I love the week between Christmas and New Years. It is the most optimistic week of the year. Everyone is blissed out on Christmas joy, playing with their new toys, wearing their new clothes, spending their new gift cards. Many of us are off work completely while those who do have to go to work often have a much more relaxed atmosphere in the office. Everyone is just a little bit more chilled out this week. Read More…
Tragedies. We have all endured them. We have had family members whose stories have ended far too soon. We have had egregious sins and abuses committed against us and the ones that we love. We have stared horrific diagnoses in the face. And we have known the anxiety of being destitute and alone.
Tragedy is a part of human existence, the awful school shooting in Newtown CT being just the most recent reminder. There is no way to avoid tragedy. Try as we might, we can’t legislate it or pray it or hope it away. Murders. Floods. Wars. Abuse. From the very beginning, this has been the human story. This has been our story.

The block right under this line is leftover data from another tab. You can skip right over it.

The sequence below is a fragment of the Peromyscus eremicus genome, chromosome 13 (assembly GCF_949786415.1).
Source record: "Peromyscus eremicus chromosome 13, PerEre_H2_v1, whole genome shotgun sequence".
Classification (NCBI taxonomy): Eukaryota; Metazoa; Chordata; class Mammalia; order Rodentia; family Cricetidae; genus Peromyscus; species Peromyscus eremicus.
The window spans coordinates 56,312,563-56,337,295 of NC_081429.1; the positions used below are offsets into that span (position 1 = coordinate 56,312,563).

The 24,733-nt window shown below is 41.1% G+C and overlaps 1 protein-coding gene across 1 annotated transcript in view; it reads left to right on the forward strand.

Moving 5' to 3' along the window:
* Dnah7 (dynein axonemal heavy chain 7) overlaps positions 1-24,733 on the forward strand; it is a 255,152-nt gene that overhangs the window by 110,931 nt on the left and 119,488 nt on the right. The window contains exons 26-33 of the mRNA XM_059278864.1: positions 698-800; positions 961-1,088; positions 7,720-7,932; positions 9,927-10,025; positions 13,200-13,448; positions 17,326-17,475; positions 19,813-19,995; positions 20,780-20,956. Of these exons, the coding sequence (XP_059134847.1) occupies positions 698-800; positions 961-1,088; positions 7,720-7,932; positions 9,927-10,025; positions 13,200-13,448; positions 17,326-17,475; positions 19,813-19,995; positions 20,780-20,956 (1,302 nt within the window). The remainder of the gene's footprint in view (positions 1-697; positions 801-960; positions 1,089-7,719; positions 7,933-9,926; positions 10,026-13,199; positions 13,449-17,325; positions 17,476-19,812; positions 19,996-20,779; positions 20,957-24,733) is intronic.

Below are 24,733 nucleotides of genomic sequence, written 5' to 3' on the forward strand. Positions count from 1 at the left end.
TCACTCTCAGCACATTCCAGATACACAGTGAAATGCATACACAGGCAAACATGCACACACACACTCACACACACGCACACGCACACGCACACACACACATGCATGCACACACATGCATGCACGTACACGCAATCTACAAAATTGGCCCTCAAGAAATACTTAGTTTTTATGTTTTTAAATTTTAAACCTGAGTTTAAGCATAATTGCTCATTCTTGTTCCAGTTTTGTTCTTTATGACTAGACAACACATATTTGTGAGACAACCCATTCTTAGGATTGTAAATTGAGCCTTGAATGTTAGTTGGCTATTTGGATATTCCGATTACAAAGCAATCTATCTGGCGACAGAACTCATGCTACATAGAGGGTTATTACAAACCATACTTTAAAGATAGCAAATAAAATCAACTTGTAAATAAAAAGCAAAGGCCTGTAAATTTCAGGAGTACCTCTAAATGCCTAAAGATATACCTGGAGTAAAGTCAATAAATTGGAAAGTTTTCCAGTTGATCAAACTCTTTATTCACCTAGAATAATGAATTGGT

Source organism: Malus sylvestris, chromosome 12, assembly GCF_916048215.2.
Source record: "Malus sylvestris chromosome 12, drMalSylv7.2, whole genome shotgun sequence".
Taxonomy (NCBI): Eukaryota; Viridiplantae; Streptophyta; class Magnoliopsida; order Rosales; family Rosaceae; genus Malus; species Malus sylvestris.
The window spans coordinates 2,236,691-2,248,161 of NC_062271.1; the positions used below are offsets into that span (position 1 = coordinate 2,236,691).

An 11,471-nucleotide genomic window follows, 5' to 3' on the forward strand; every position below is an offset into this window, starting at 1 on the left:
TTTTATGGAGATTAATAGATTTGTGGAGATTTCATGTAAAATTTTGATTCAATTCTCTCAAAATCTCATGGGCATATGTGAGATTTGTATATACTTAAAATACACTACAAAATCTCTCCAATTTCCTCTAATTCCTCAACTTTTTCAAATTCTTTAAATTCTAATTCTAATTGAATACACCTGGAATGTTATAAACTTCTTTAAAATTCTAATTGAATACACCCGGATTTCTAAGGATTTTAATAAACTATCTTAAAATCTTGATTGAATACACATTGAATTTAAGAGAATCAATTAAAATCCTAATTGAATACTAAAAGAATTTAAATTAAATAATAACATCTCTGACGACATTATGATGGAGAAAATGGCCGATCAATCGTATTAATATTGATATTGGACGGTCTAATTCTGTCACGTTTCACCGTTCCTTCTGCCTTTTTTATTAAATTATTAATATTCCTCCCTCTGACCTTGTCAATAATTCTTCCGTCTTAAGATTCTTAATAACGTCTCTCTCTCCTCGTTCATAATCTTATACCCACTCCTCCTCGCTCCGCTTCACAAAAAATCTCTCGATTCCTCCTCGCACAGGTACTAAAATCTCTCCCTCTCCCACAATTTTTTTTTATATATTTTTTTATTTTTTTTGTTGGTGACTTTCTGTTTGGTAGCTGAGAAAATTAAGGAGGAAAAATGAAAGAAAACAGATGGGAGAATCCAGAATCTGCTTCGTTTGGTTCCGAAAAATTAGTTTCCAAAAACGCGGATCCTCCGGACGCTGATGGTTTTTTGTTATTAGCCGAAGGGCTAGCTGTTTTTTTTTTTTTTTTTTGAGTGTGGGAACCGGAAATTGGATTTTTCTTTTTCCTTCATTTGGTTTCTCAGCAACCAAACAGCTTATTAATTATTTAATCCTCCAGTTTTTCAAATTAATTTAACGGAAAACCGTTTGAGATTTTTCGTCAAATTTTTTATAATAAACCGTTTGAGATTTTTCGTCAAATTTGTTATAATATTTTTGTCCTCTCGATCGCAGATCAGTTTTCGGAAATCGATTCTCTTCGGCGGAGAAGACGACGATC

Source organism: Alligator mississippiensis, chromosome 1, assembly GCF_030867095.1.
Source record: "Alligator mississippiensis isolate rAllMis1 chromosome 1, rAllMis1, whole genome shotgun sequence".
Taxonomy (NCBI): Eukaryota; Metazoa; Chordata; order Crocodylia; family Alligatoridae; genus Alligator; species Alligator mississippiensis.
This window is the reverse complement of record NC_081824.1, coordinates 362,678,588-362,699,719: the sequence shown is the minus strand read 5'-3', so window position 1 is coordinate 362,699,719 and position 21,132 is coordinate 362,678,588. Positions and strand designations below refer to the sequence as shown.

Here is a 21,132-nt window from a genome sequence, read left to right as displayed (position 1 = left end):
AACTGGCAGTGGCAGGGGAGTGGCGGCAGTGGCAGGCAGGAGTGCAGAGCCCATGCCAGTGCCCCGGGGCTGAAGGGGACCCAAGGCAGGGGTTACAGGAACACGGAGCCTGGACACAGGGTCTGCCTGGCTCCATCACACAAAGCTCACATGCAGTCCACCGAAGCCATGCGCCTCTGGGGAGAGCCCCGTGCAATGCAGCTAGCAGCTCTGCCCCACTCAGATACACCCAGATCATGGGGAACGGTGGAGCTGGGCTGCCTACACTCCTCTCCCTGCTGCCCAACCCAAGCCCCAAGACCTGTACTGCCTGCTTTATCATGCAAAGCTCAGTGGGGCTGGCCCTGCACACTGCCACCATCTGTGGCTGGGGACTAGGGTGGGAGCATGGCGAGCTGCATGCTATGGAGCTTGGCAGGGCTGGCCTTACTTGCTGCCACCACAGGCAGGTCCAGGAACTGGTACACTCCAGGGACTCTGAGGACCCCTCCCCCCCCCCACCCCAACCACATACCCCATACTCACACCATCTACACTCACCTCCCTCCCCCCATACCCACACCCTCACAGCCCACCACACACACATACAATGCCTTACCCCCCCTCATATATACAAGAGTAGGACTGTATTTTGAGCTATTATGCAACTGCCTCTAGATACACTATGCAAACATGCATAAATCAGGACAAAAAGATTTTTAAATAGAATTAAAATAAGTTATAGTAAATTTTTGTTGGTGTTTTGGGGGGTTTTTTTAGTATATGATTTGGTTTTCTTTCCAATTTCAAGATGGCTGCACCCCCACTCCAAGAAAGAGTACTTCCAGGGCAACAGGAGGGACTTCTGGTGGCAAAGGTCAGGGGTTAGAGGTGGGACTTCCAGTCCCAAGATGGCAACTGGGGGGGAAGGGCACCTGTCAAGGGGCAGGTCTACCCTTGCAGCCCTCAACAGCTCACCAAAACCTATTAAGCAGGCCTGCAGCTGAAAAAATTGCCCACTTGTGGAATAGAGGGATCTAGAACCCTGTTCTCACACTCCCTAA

And it seems like we are always looking for a way to end it … or at least to avoid it. We vote for politicians who promise us peace and prosperity, who paint pictures of a rosy, tragedy-less future. We pin our hopes to a new job or a new house or a new relationship, thinking that it will make us happy. We lose ourselves in alcohol or marijuana or reality TV or Facebook or food or sports because we don’t know how to deal with the tragedies in our lives, in this world. Read More…
Over the past few months, I’ve watched the Occupy Wall Street movement with great interest. In all honesty, I haven’t known what to think. On the one hand, there is much in OWS with which I agree:
- I agree that our politicians have been corrupted by corporate interests.
- I agree that our consumption is way out of control.
- I agree that unemployment, student loan debt, and poverty are issues that need to dominate our national conversation.
- I have been appalled by the way some Occupy groups have been treated by police while they attempt to peaceably protest.
At the same time, there are things about Occupy that don’t resonate with me:
- I’m not sure why, but class warfare rhetoric just doesn’t resonate with me.
- I also am amused by the seeming double standard of protesters using their iPhones to tweet complaints about big corporations.